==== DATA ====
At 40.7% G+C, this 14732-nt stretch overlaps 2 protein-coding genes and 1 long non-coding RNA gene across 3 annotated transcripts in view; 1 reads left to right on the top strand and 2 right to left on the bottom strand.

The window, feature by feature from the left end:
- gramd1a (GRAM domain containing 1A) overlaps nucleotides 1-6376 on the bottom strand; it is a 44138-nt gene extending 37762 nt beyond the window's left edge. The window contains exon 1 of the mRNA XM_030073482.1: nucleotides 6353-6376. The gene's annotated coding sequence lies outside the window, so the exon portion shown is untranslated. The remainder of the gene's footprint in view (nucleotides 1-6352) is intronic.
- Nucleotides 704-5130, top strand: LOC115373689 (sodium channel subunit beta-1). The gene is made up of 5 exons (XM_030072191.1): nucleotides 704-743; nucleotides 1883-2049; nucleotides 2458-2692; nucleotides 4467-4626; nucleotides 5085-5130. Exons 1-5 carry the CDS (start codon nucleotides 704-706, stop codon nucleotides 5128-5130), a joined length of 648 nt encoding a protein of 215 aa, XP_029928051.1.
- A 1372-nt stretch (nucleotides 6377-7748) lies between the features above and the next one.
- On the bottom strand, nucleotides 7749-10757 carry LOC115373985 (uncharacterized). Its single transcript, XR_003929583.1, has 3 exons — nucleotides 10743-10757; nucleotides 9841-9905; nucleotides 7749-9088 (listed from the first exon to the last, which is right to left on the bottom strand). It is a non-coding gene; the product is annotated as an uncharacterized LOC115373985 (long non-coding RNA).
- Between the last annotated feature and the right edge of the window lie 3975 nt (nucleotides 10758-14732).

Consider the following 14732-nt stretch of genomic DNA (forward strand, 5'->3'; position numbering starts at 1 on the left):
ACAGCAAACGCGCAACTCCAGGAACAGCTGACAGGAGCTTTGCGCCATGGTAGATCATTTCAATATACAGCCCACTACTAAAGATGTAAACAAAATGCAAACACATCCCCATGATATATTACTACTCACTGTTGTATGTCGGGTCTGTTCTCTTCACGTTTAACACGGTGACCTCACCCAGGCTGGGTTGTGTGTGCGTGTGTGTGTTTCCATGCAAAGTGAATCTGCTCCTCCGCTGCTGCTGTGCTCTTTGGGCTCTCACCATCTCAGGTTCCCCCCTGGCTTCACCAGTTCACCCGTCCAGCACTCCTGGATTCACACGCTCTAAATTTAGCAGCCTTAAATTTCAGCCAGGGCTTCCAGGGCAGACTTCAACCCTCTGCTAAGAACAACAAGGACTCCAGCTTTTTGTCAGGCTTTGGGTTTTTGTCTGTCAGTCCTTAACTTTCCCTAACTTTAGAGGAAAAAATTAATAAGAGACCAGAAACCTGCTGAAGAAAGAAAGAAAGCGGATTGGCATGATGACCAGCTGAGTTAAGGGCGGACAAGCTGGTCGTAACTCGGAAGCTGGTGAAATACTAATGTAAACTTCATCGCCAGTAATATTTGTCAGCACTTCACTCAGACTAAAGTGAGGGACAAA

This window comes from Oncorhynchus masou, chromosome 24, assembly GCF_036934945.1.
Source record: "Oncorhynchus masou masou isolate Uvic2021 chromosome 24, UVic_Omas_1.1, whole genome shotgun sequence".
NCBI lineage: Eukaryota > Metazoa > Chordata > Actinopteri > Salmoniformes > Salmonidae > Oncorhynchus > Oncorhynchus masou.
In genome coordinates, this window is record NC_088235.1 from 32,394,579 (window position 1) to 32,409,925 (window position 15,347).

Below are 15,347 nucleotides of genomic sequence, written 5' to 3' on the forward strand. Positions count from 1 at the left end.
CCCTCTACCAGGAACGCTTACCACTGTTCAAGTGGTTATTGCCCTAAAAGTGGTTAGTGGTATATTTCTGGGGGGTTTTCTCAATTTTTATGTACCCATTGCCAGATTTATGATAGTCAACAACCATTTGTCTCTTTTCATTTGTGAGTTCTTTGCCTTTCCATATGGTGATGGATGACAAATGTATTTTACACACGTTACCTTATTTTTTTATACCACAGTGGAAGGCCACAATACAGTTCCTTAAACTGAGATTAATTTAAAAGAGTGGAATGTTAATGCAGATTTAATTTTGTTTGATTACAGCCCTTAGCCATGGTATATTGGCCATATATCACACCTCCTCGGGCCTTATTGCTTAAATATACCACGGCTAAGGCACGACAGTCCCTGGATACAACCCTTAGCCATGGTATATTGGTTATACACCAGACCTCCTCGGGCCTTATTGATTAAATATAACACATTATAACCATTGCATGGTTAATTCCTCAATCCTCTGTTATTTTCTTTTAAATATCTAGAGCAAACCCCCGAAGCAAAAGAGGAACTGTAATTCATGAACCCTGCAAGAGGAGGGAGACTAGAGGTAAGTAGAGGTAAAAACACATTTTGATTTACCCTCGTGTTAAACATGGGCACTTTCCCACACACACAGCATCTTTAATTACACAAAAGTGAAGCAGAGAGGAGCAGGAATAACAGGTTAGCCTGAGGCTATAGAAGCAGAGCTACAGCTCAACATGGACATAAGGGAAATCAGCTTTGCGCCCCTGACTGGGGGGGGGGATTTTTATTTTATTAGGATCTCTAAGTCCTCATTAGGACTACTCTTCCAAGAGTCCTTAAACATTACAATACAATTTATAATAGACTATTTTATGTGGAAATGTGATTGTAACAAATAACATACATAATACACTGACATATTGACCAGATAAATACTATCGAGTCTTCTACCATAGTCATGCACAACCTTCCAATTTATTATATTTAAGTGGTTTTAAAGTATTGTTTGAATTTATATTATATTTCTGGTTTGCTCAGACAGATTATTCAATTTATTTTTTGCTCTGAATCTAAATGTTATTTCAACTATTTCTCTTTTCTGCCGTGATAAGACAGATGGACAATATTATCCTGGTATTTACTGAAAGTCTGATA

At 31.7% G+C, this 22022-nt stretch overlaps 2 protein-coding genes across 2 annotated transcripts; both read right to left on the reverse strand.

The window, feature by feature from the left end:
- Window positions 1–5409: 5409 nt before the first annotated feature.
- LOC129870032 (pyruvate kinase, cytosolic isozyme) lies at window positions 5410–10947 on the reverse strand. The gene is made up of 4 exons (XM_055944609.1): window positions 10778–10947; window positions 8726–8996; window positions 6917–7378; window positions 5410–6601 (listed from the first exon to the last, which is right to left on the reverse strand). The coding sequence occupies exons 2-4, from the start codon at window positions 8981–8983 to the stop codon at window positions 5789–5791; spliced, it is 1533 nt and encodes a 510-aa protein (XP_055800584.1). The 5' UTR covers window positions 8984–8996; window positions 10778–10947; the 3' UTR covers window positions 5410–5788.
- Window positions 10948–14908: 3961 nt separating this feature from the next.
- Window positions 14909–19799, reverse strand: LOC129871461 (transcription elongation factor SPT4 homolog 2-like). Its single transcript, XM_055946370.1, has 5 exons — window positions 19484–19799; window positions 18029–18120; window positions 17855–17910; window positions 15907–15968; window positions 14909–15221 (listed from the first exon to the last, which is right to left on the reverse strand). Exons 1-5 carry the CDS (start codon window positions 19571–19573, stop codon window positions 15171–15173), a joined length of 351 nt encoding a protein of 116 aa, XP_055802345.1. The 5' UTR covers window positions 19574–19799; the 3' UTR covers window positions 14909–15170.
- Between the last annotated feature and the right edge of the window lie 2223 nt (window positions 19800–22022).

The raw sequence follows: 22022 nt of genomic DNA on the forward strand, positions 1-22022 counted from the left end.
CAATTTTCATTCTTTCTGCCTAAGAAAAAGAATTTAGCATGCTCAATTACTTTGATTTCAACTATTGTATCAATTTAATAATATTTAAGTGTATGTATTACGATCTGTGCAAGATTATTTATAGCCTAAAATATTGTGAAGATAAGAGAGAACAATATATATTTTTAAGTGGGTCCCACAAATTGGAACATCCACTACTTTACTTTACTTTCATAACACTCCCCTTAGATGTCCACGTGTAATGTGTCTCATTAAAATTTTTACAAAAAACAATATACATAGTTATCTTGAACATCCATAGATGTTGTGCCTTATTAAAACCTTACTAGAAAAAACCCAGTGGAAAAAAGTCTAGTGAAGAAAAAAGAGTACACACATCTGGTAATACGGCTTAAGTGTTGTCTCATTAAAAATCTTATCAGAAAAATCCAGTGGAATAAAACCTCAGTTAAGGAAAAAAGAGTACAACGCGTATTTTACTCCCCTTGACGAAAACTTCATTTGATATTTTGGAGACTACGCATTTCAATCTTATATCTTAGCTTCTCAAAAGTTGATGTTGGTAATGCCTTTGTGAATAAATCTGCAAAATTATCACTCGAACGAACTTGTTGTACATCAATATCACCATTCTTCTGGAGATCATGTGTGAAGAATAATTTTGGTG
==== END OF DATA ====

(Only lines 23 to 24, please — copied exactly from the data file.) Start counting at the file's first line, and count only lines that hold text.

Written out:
The raw sequence follows: 22022 nt of genomic DNA on the forward strand, positions 1-22022 counted from the left end.
CAATTTTCATTCTTTCTGCCTAAGAAAAAGAATTTAGCATGCTCAATTACTTTGATTTCAACTATTGTATCAATTTAATAATATTTAAGTGTATGTATTACGATCTGTGCAAGATTATTTATAGCCTAAAATATTGTGAAGATAAGAGAGAACAATATATATTTTTAAGTGGGTCCCACAAATTGGAACATCCACTACTTTACTTTACTTTCATAACACTCCCCTTAGATGTCCACGTGTAATGTGTCTCATTAAAATTTTTACAAAAAACAATATACATAGTTATCTTGAACATCCATAGATGTTGTGCCTTATTAAAACCTTACTAGAAAAAACCCAGTGGAAAAAAGTCTAGTGAAGAAAAAAGAGTACACACATCTGGTAATACGGCTTAAGTGTTGTCTCATTAAAAATCTTATCAGAAAAATCCAGTGGAATAAAACCTCAGTTAAGGAAAAAAGAGTACAACGCGTATTTTACTCCCCTTGACGAAAACTTCATTTGATATTTTGGAGACTACGCATTTCAATCTTATATCTTAGCTTCTCAAAAGTTGATGTTGGTAATGCCTTTGTGAATAAATCTGCAAAATTATCACTCGAACGAACTTGTTGTACATCAATATCACCATTCTTCTGGAGATCATGTGTGAAGAATAATTTTGGTG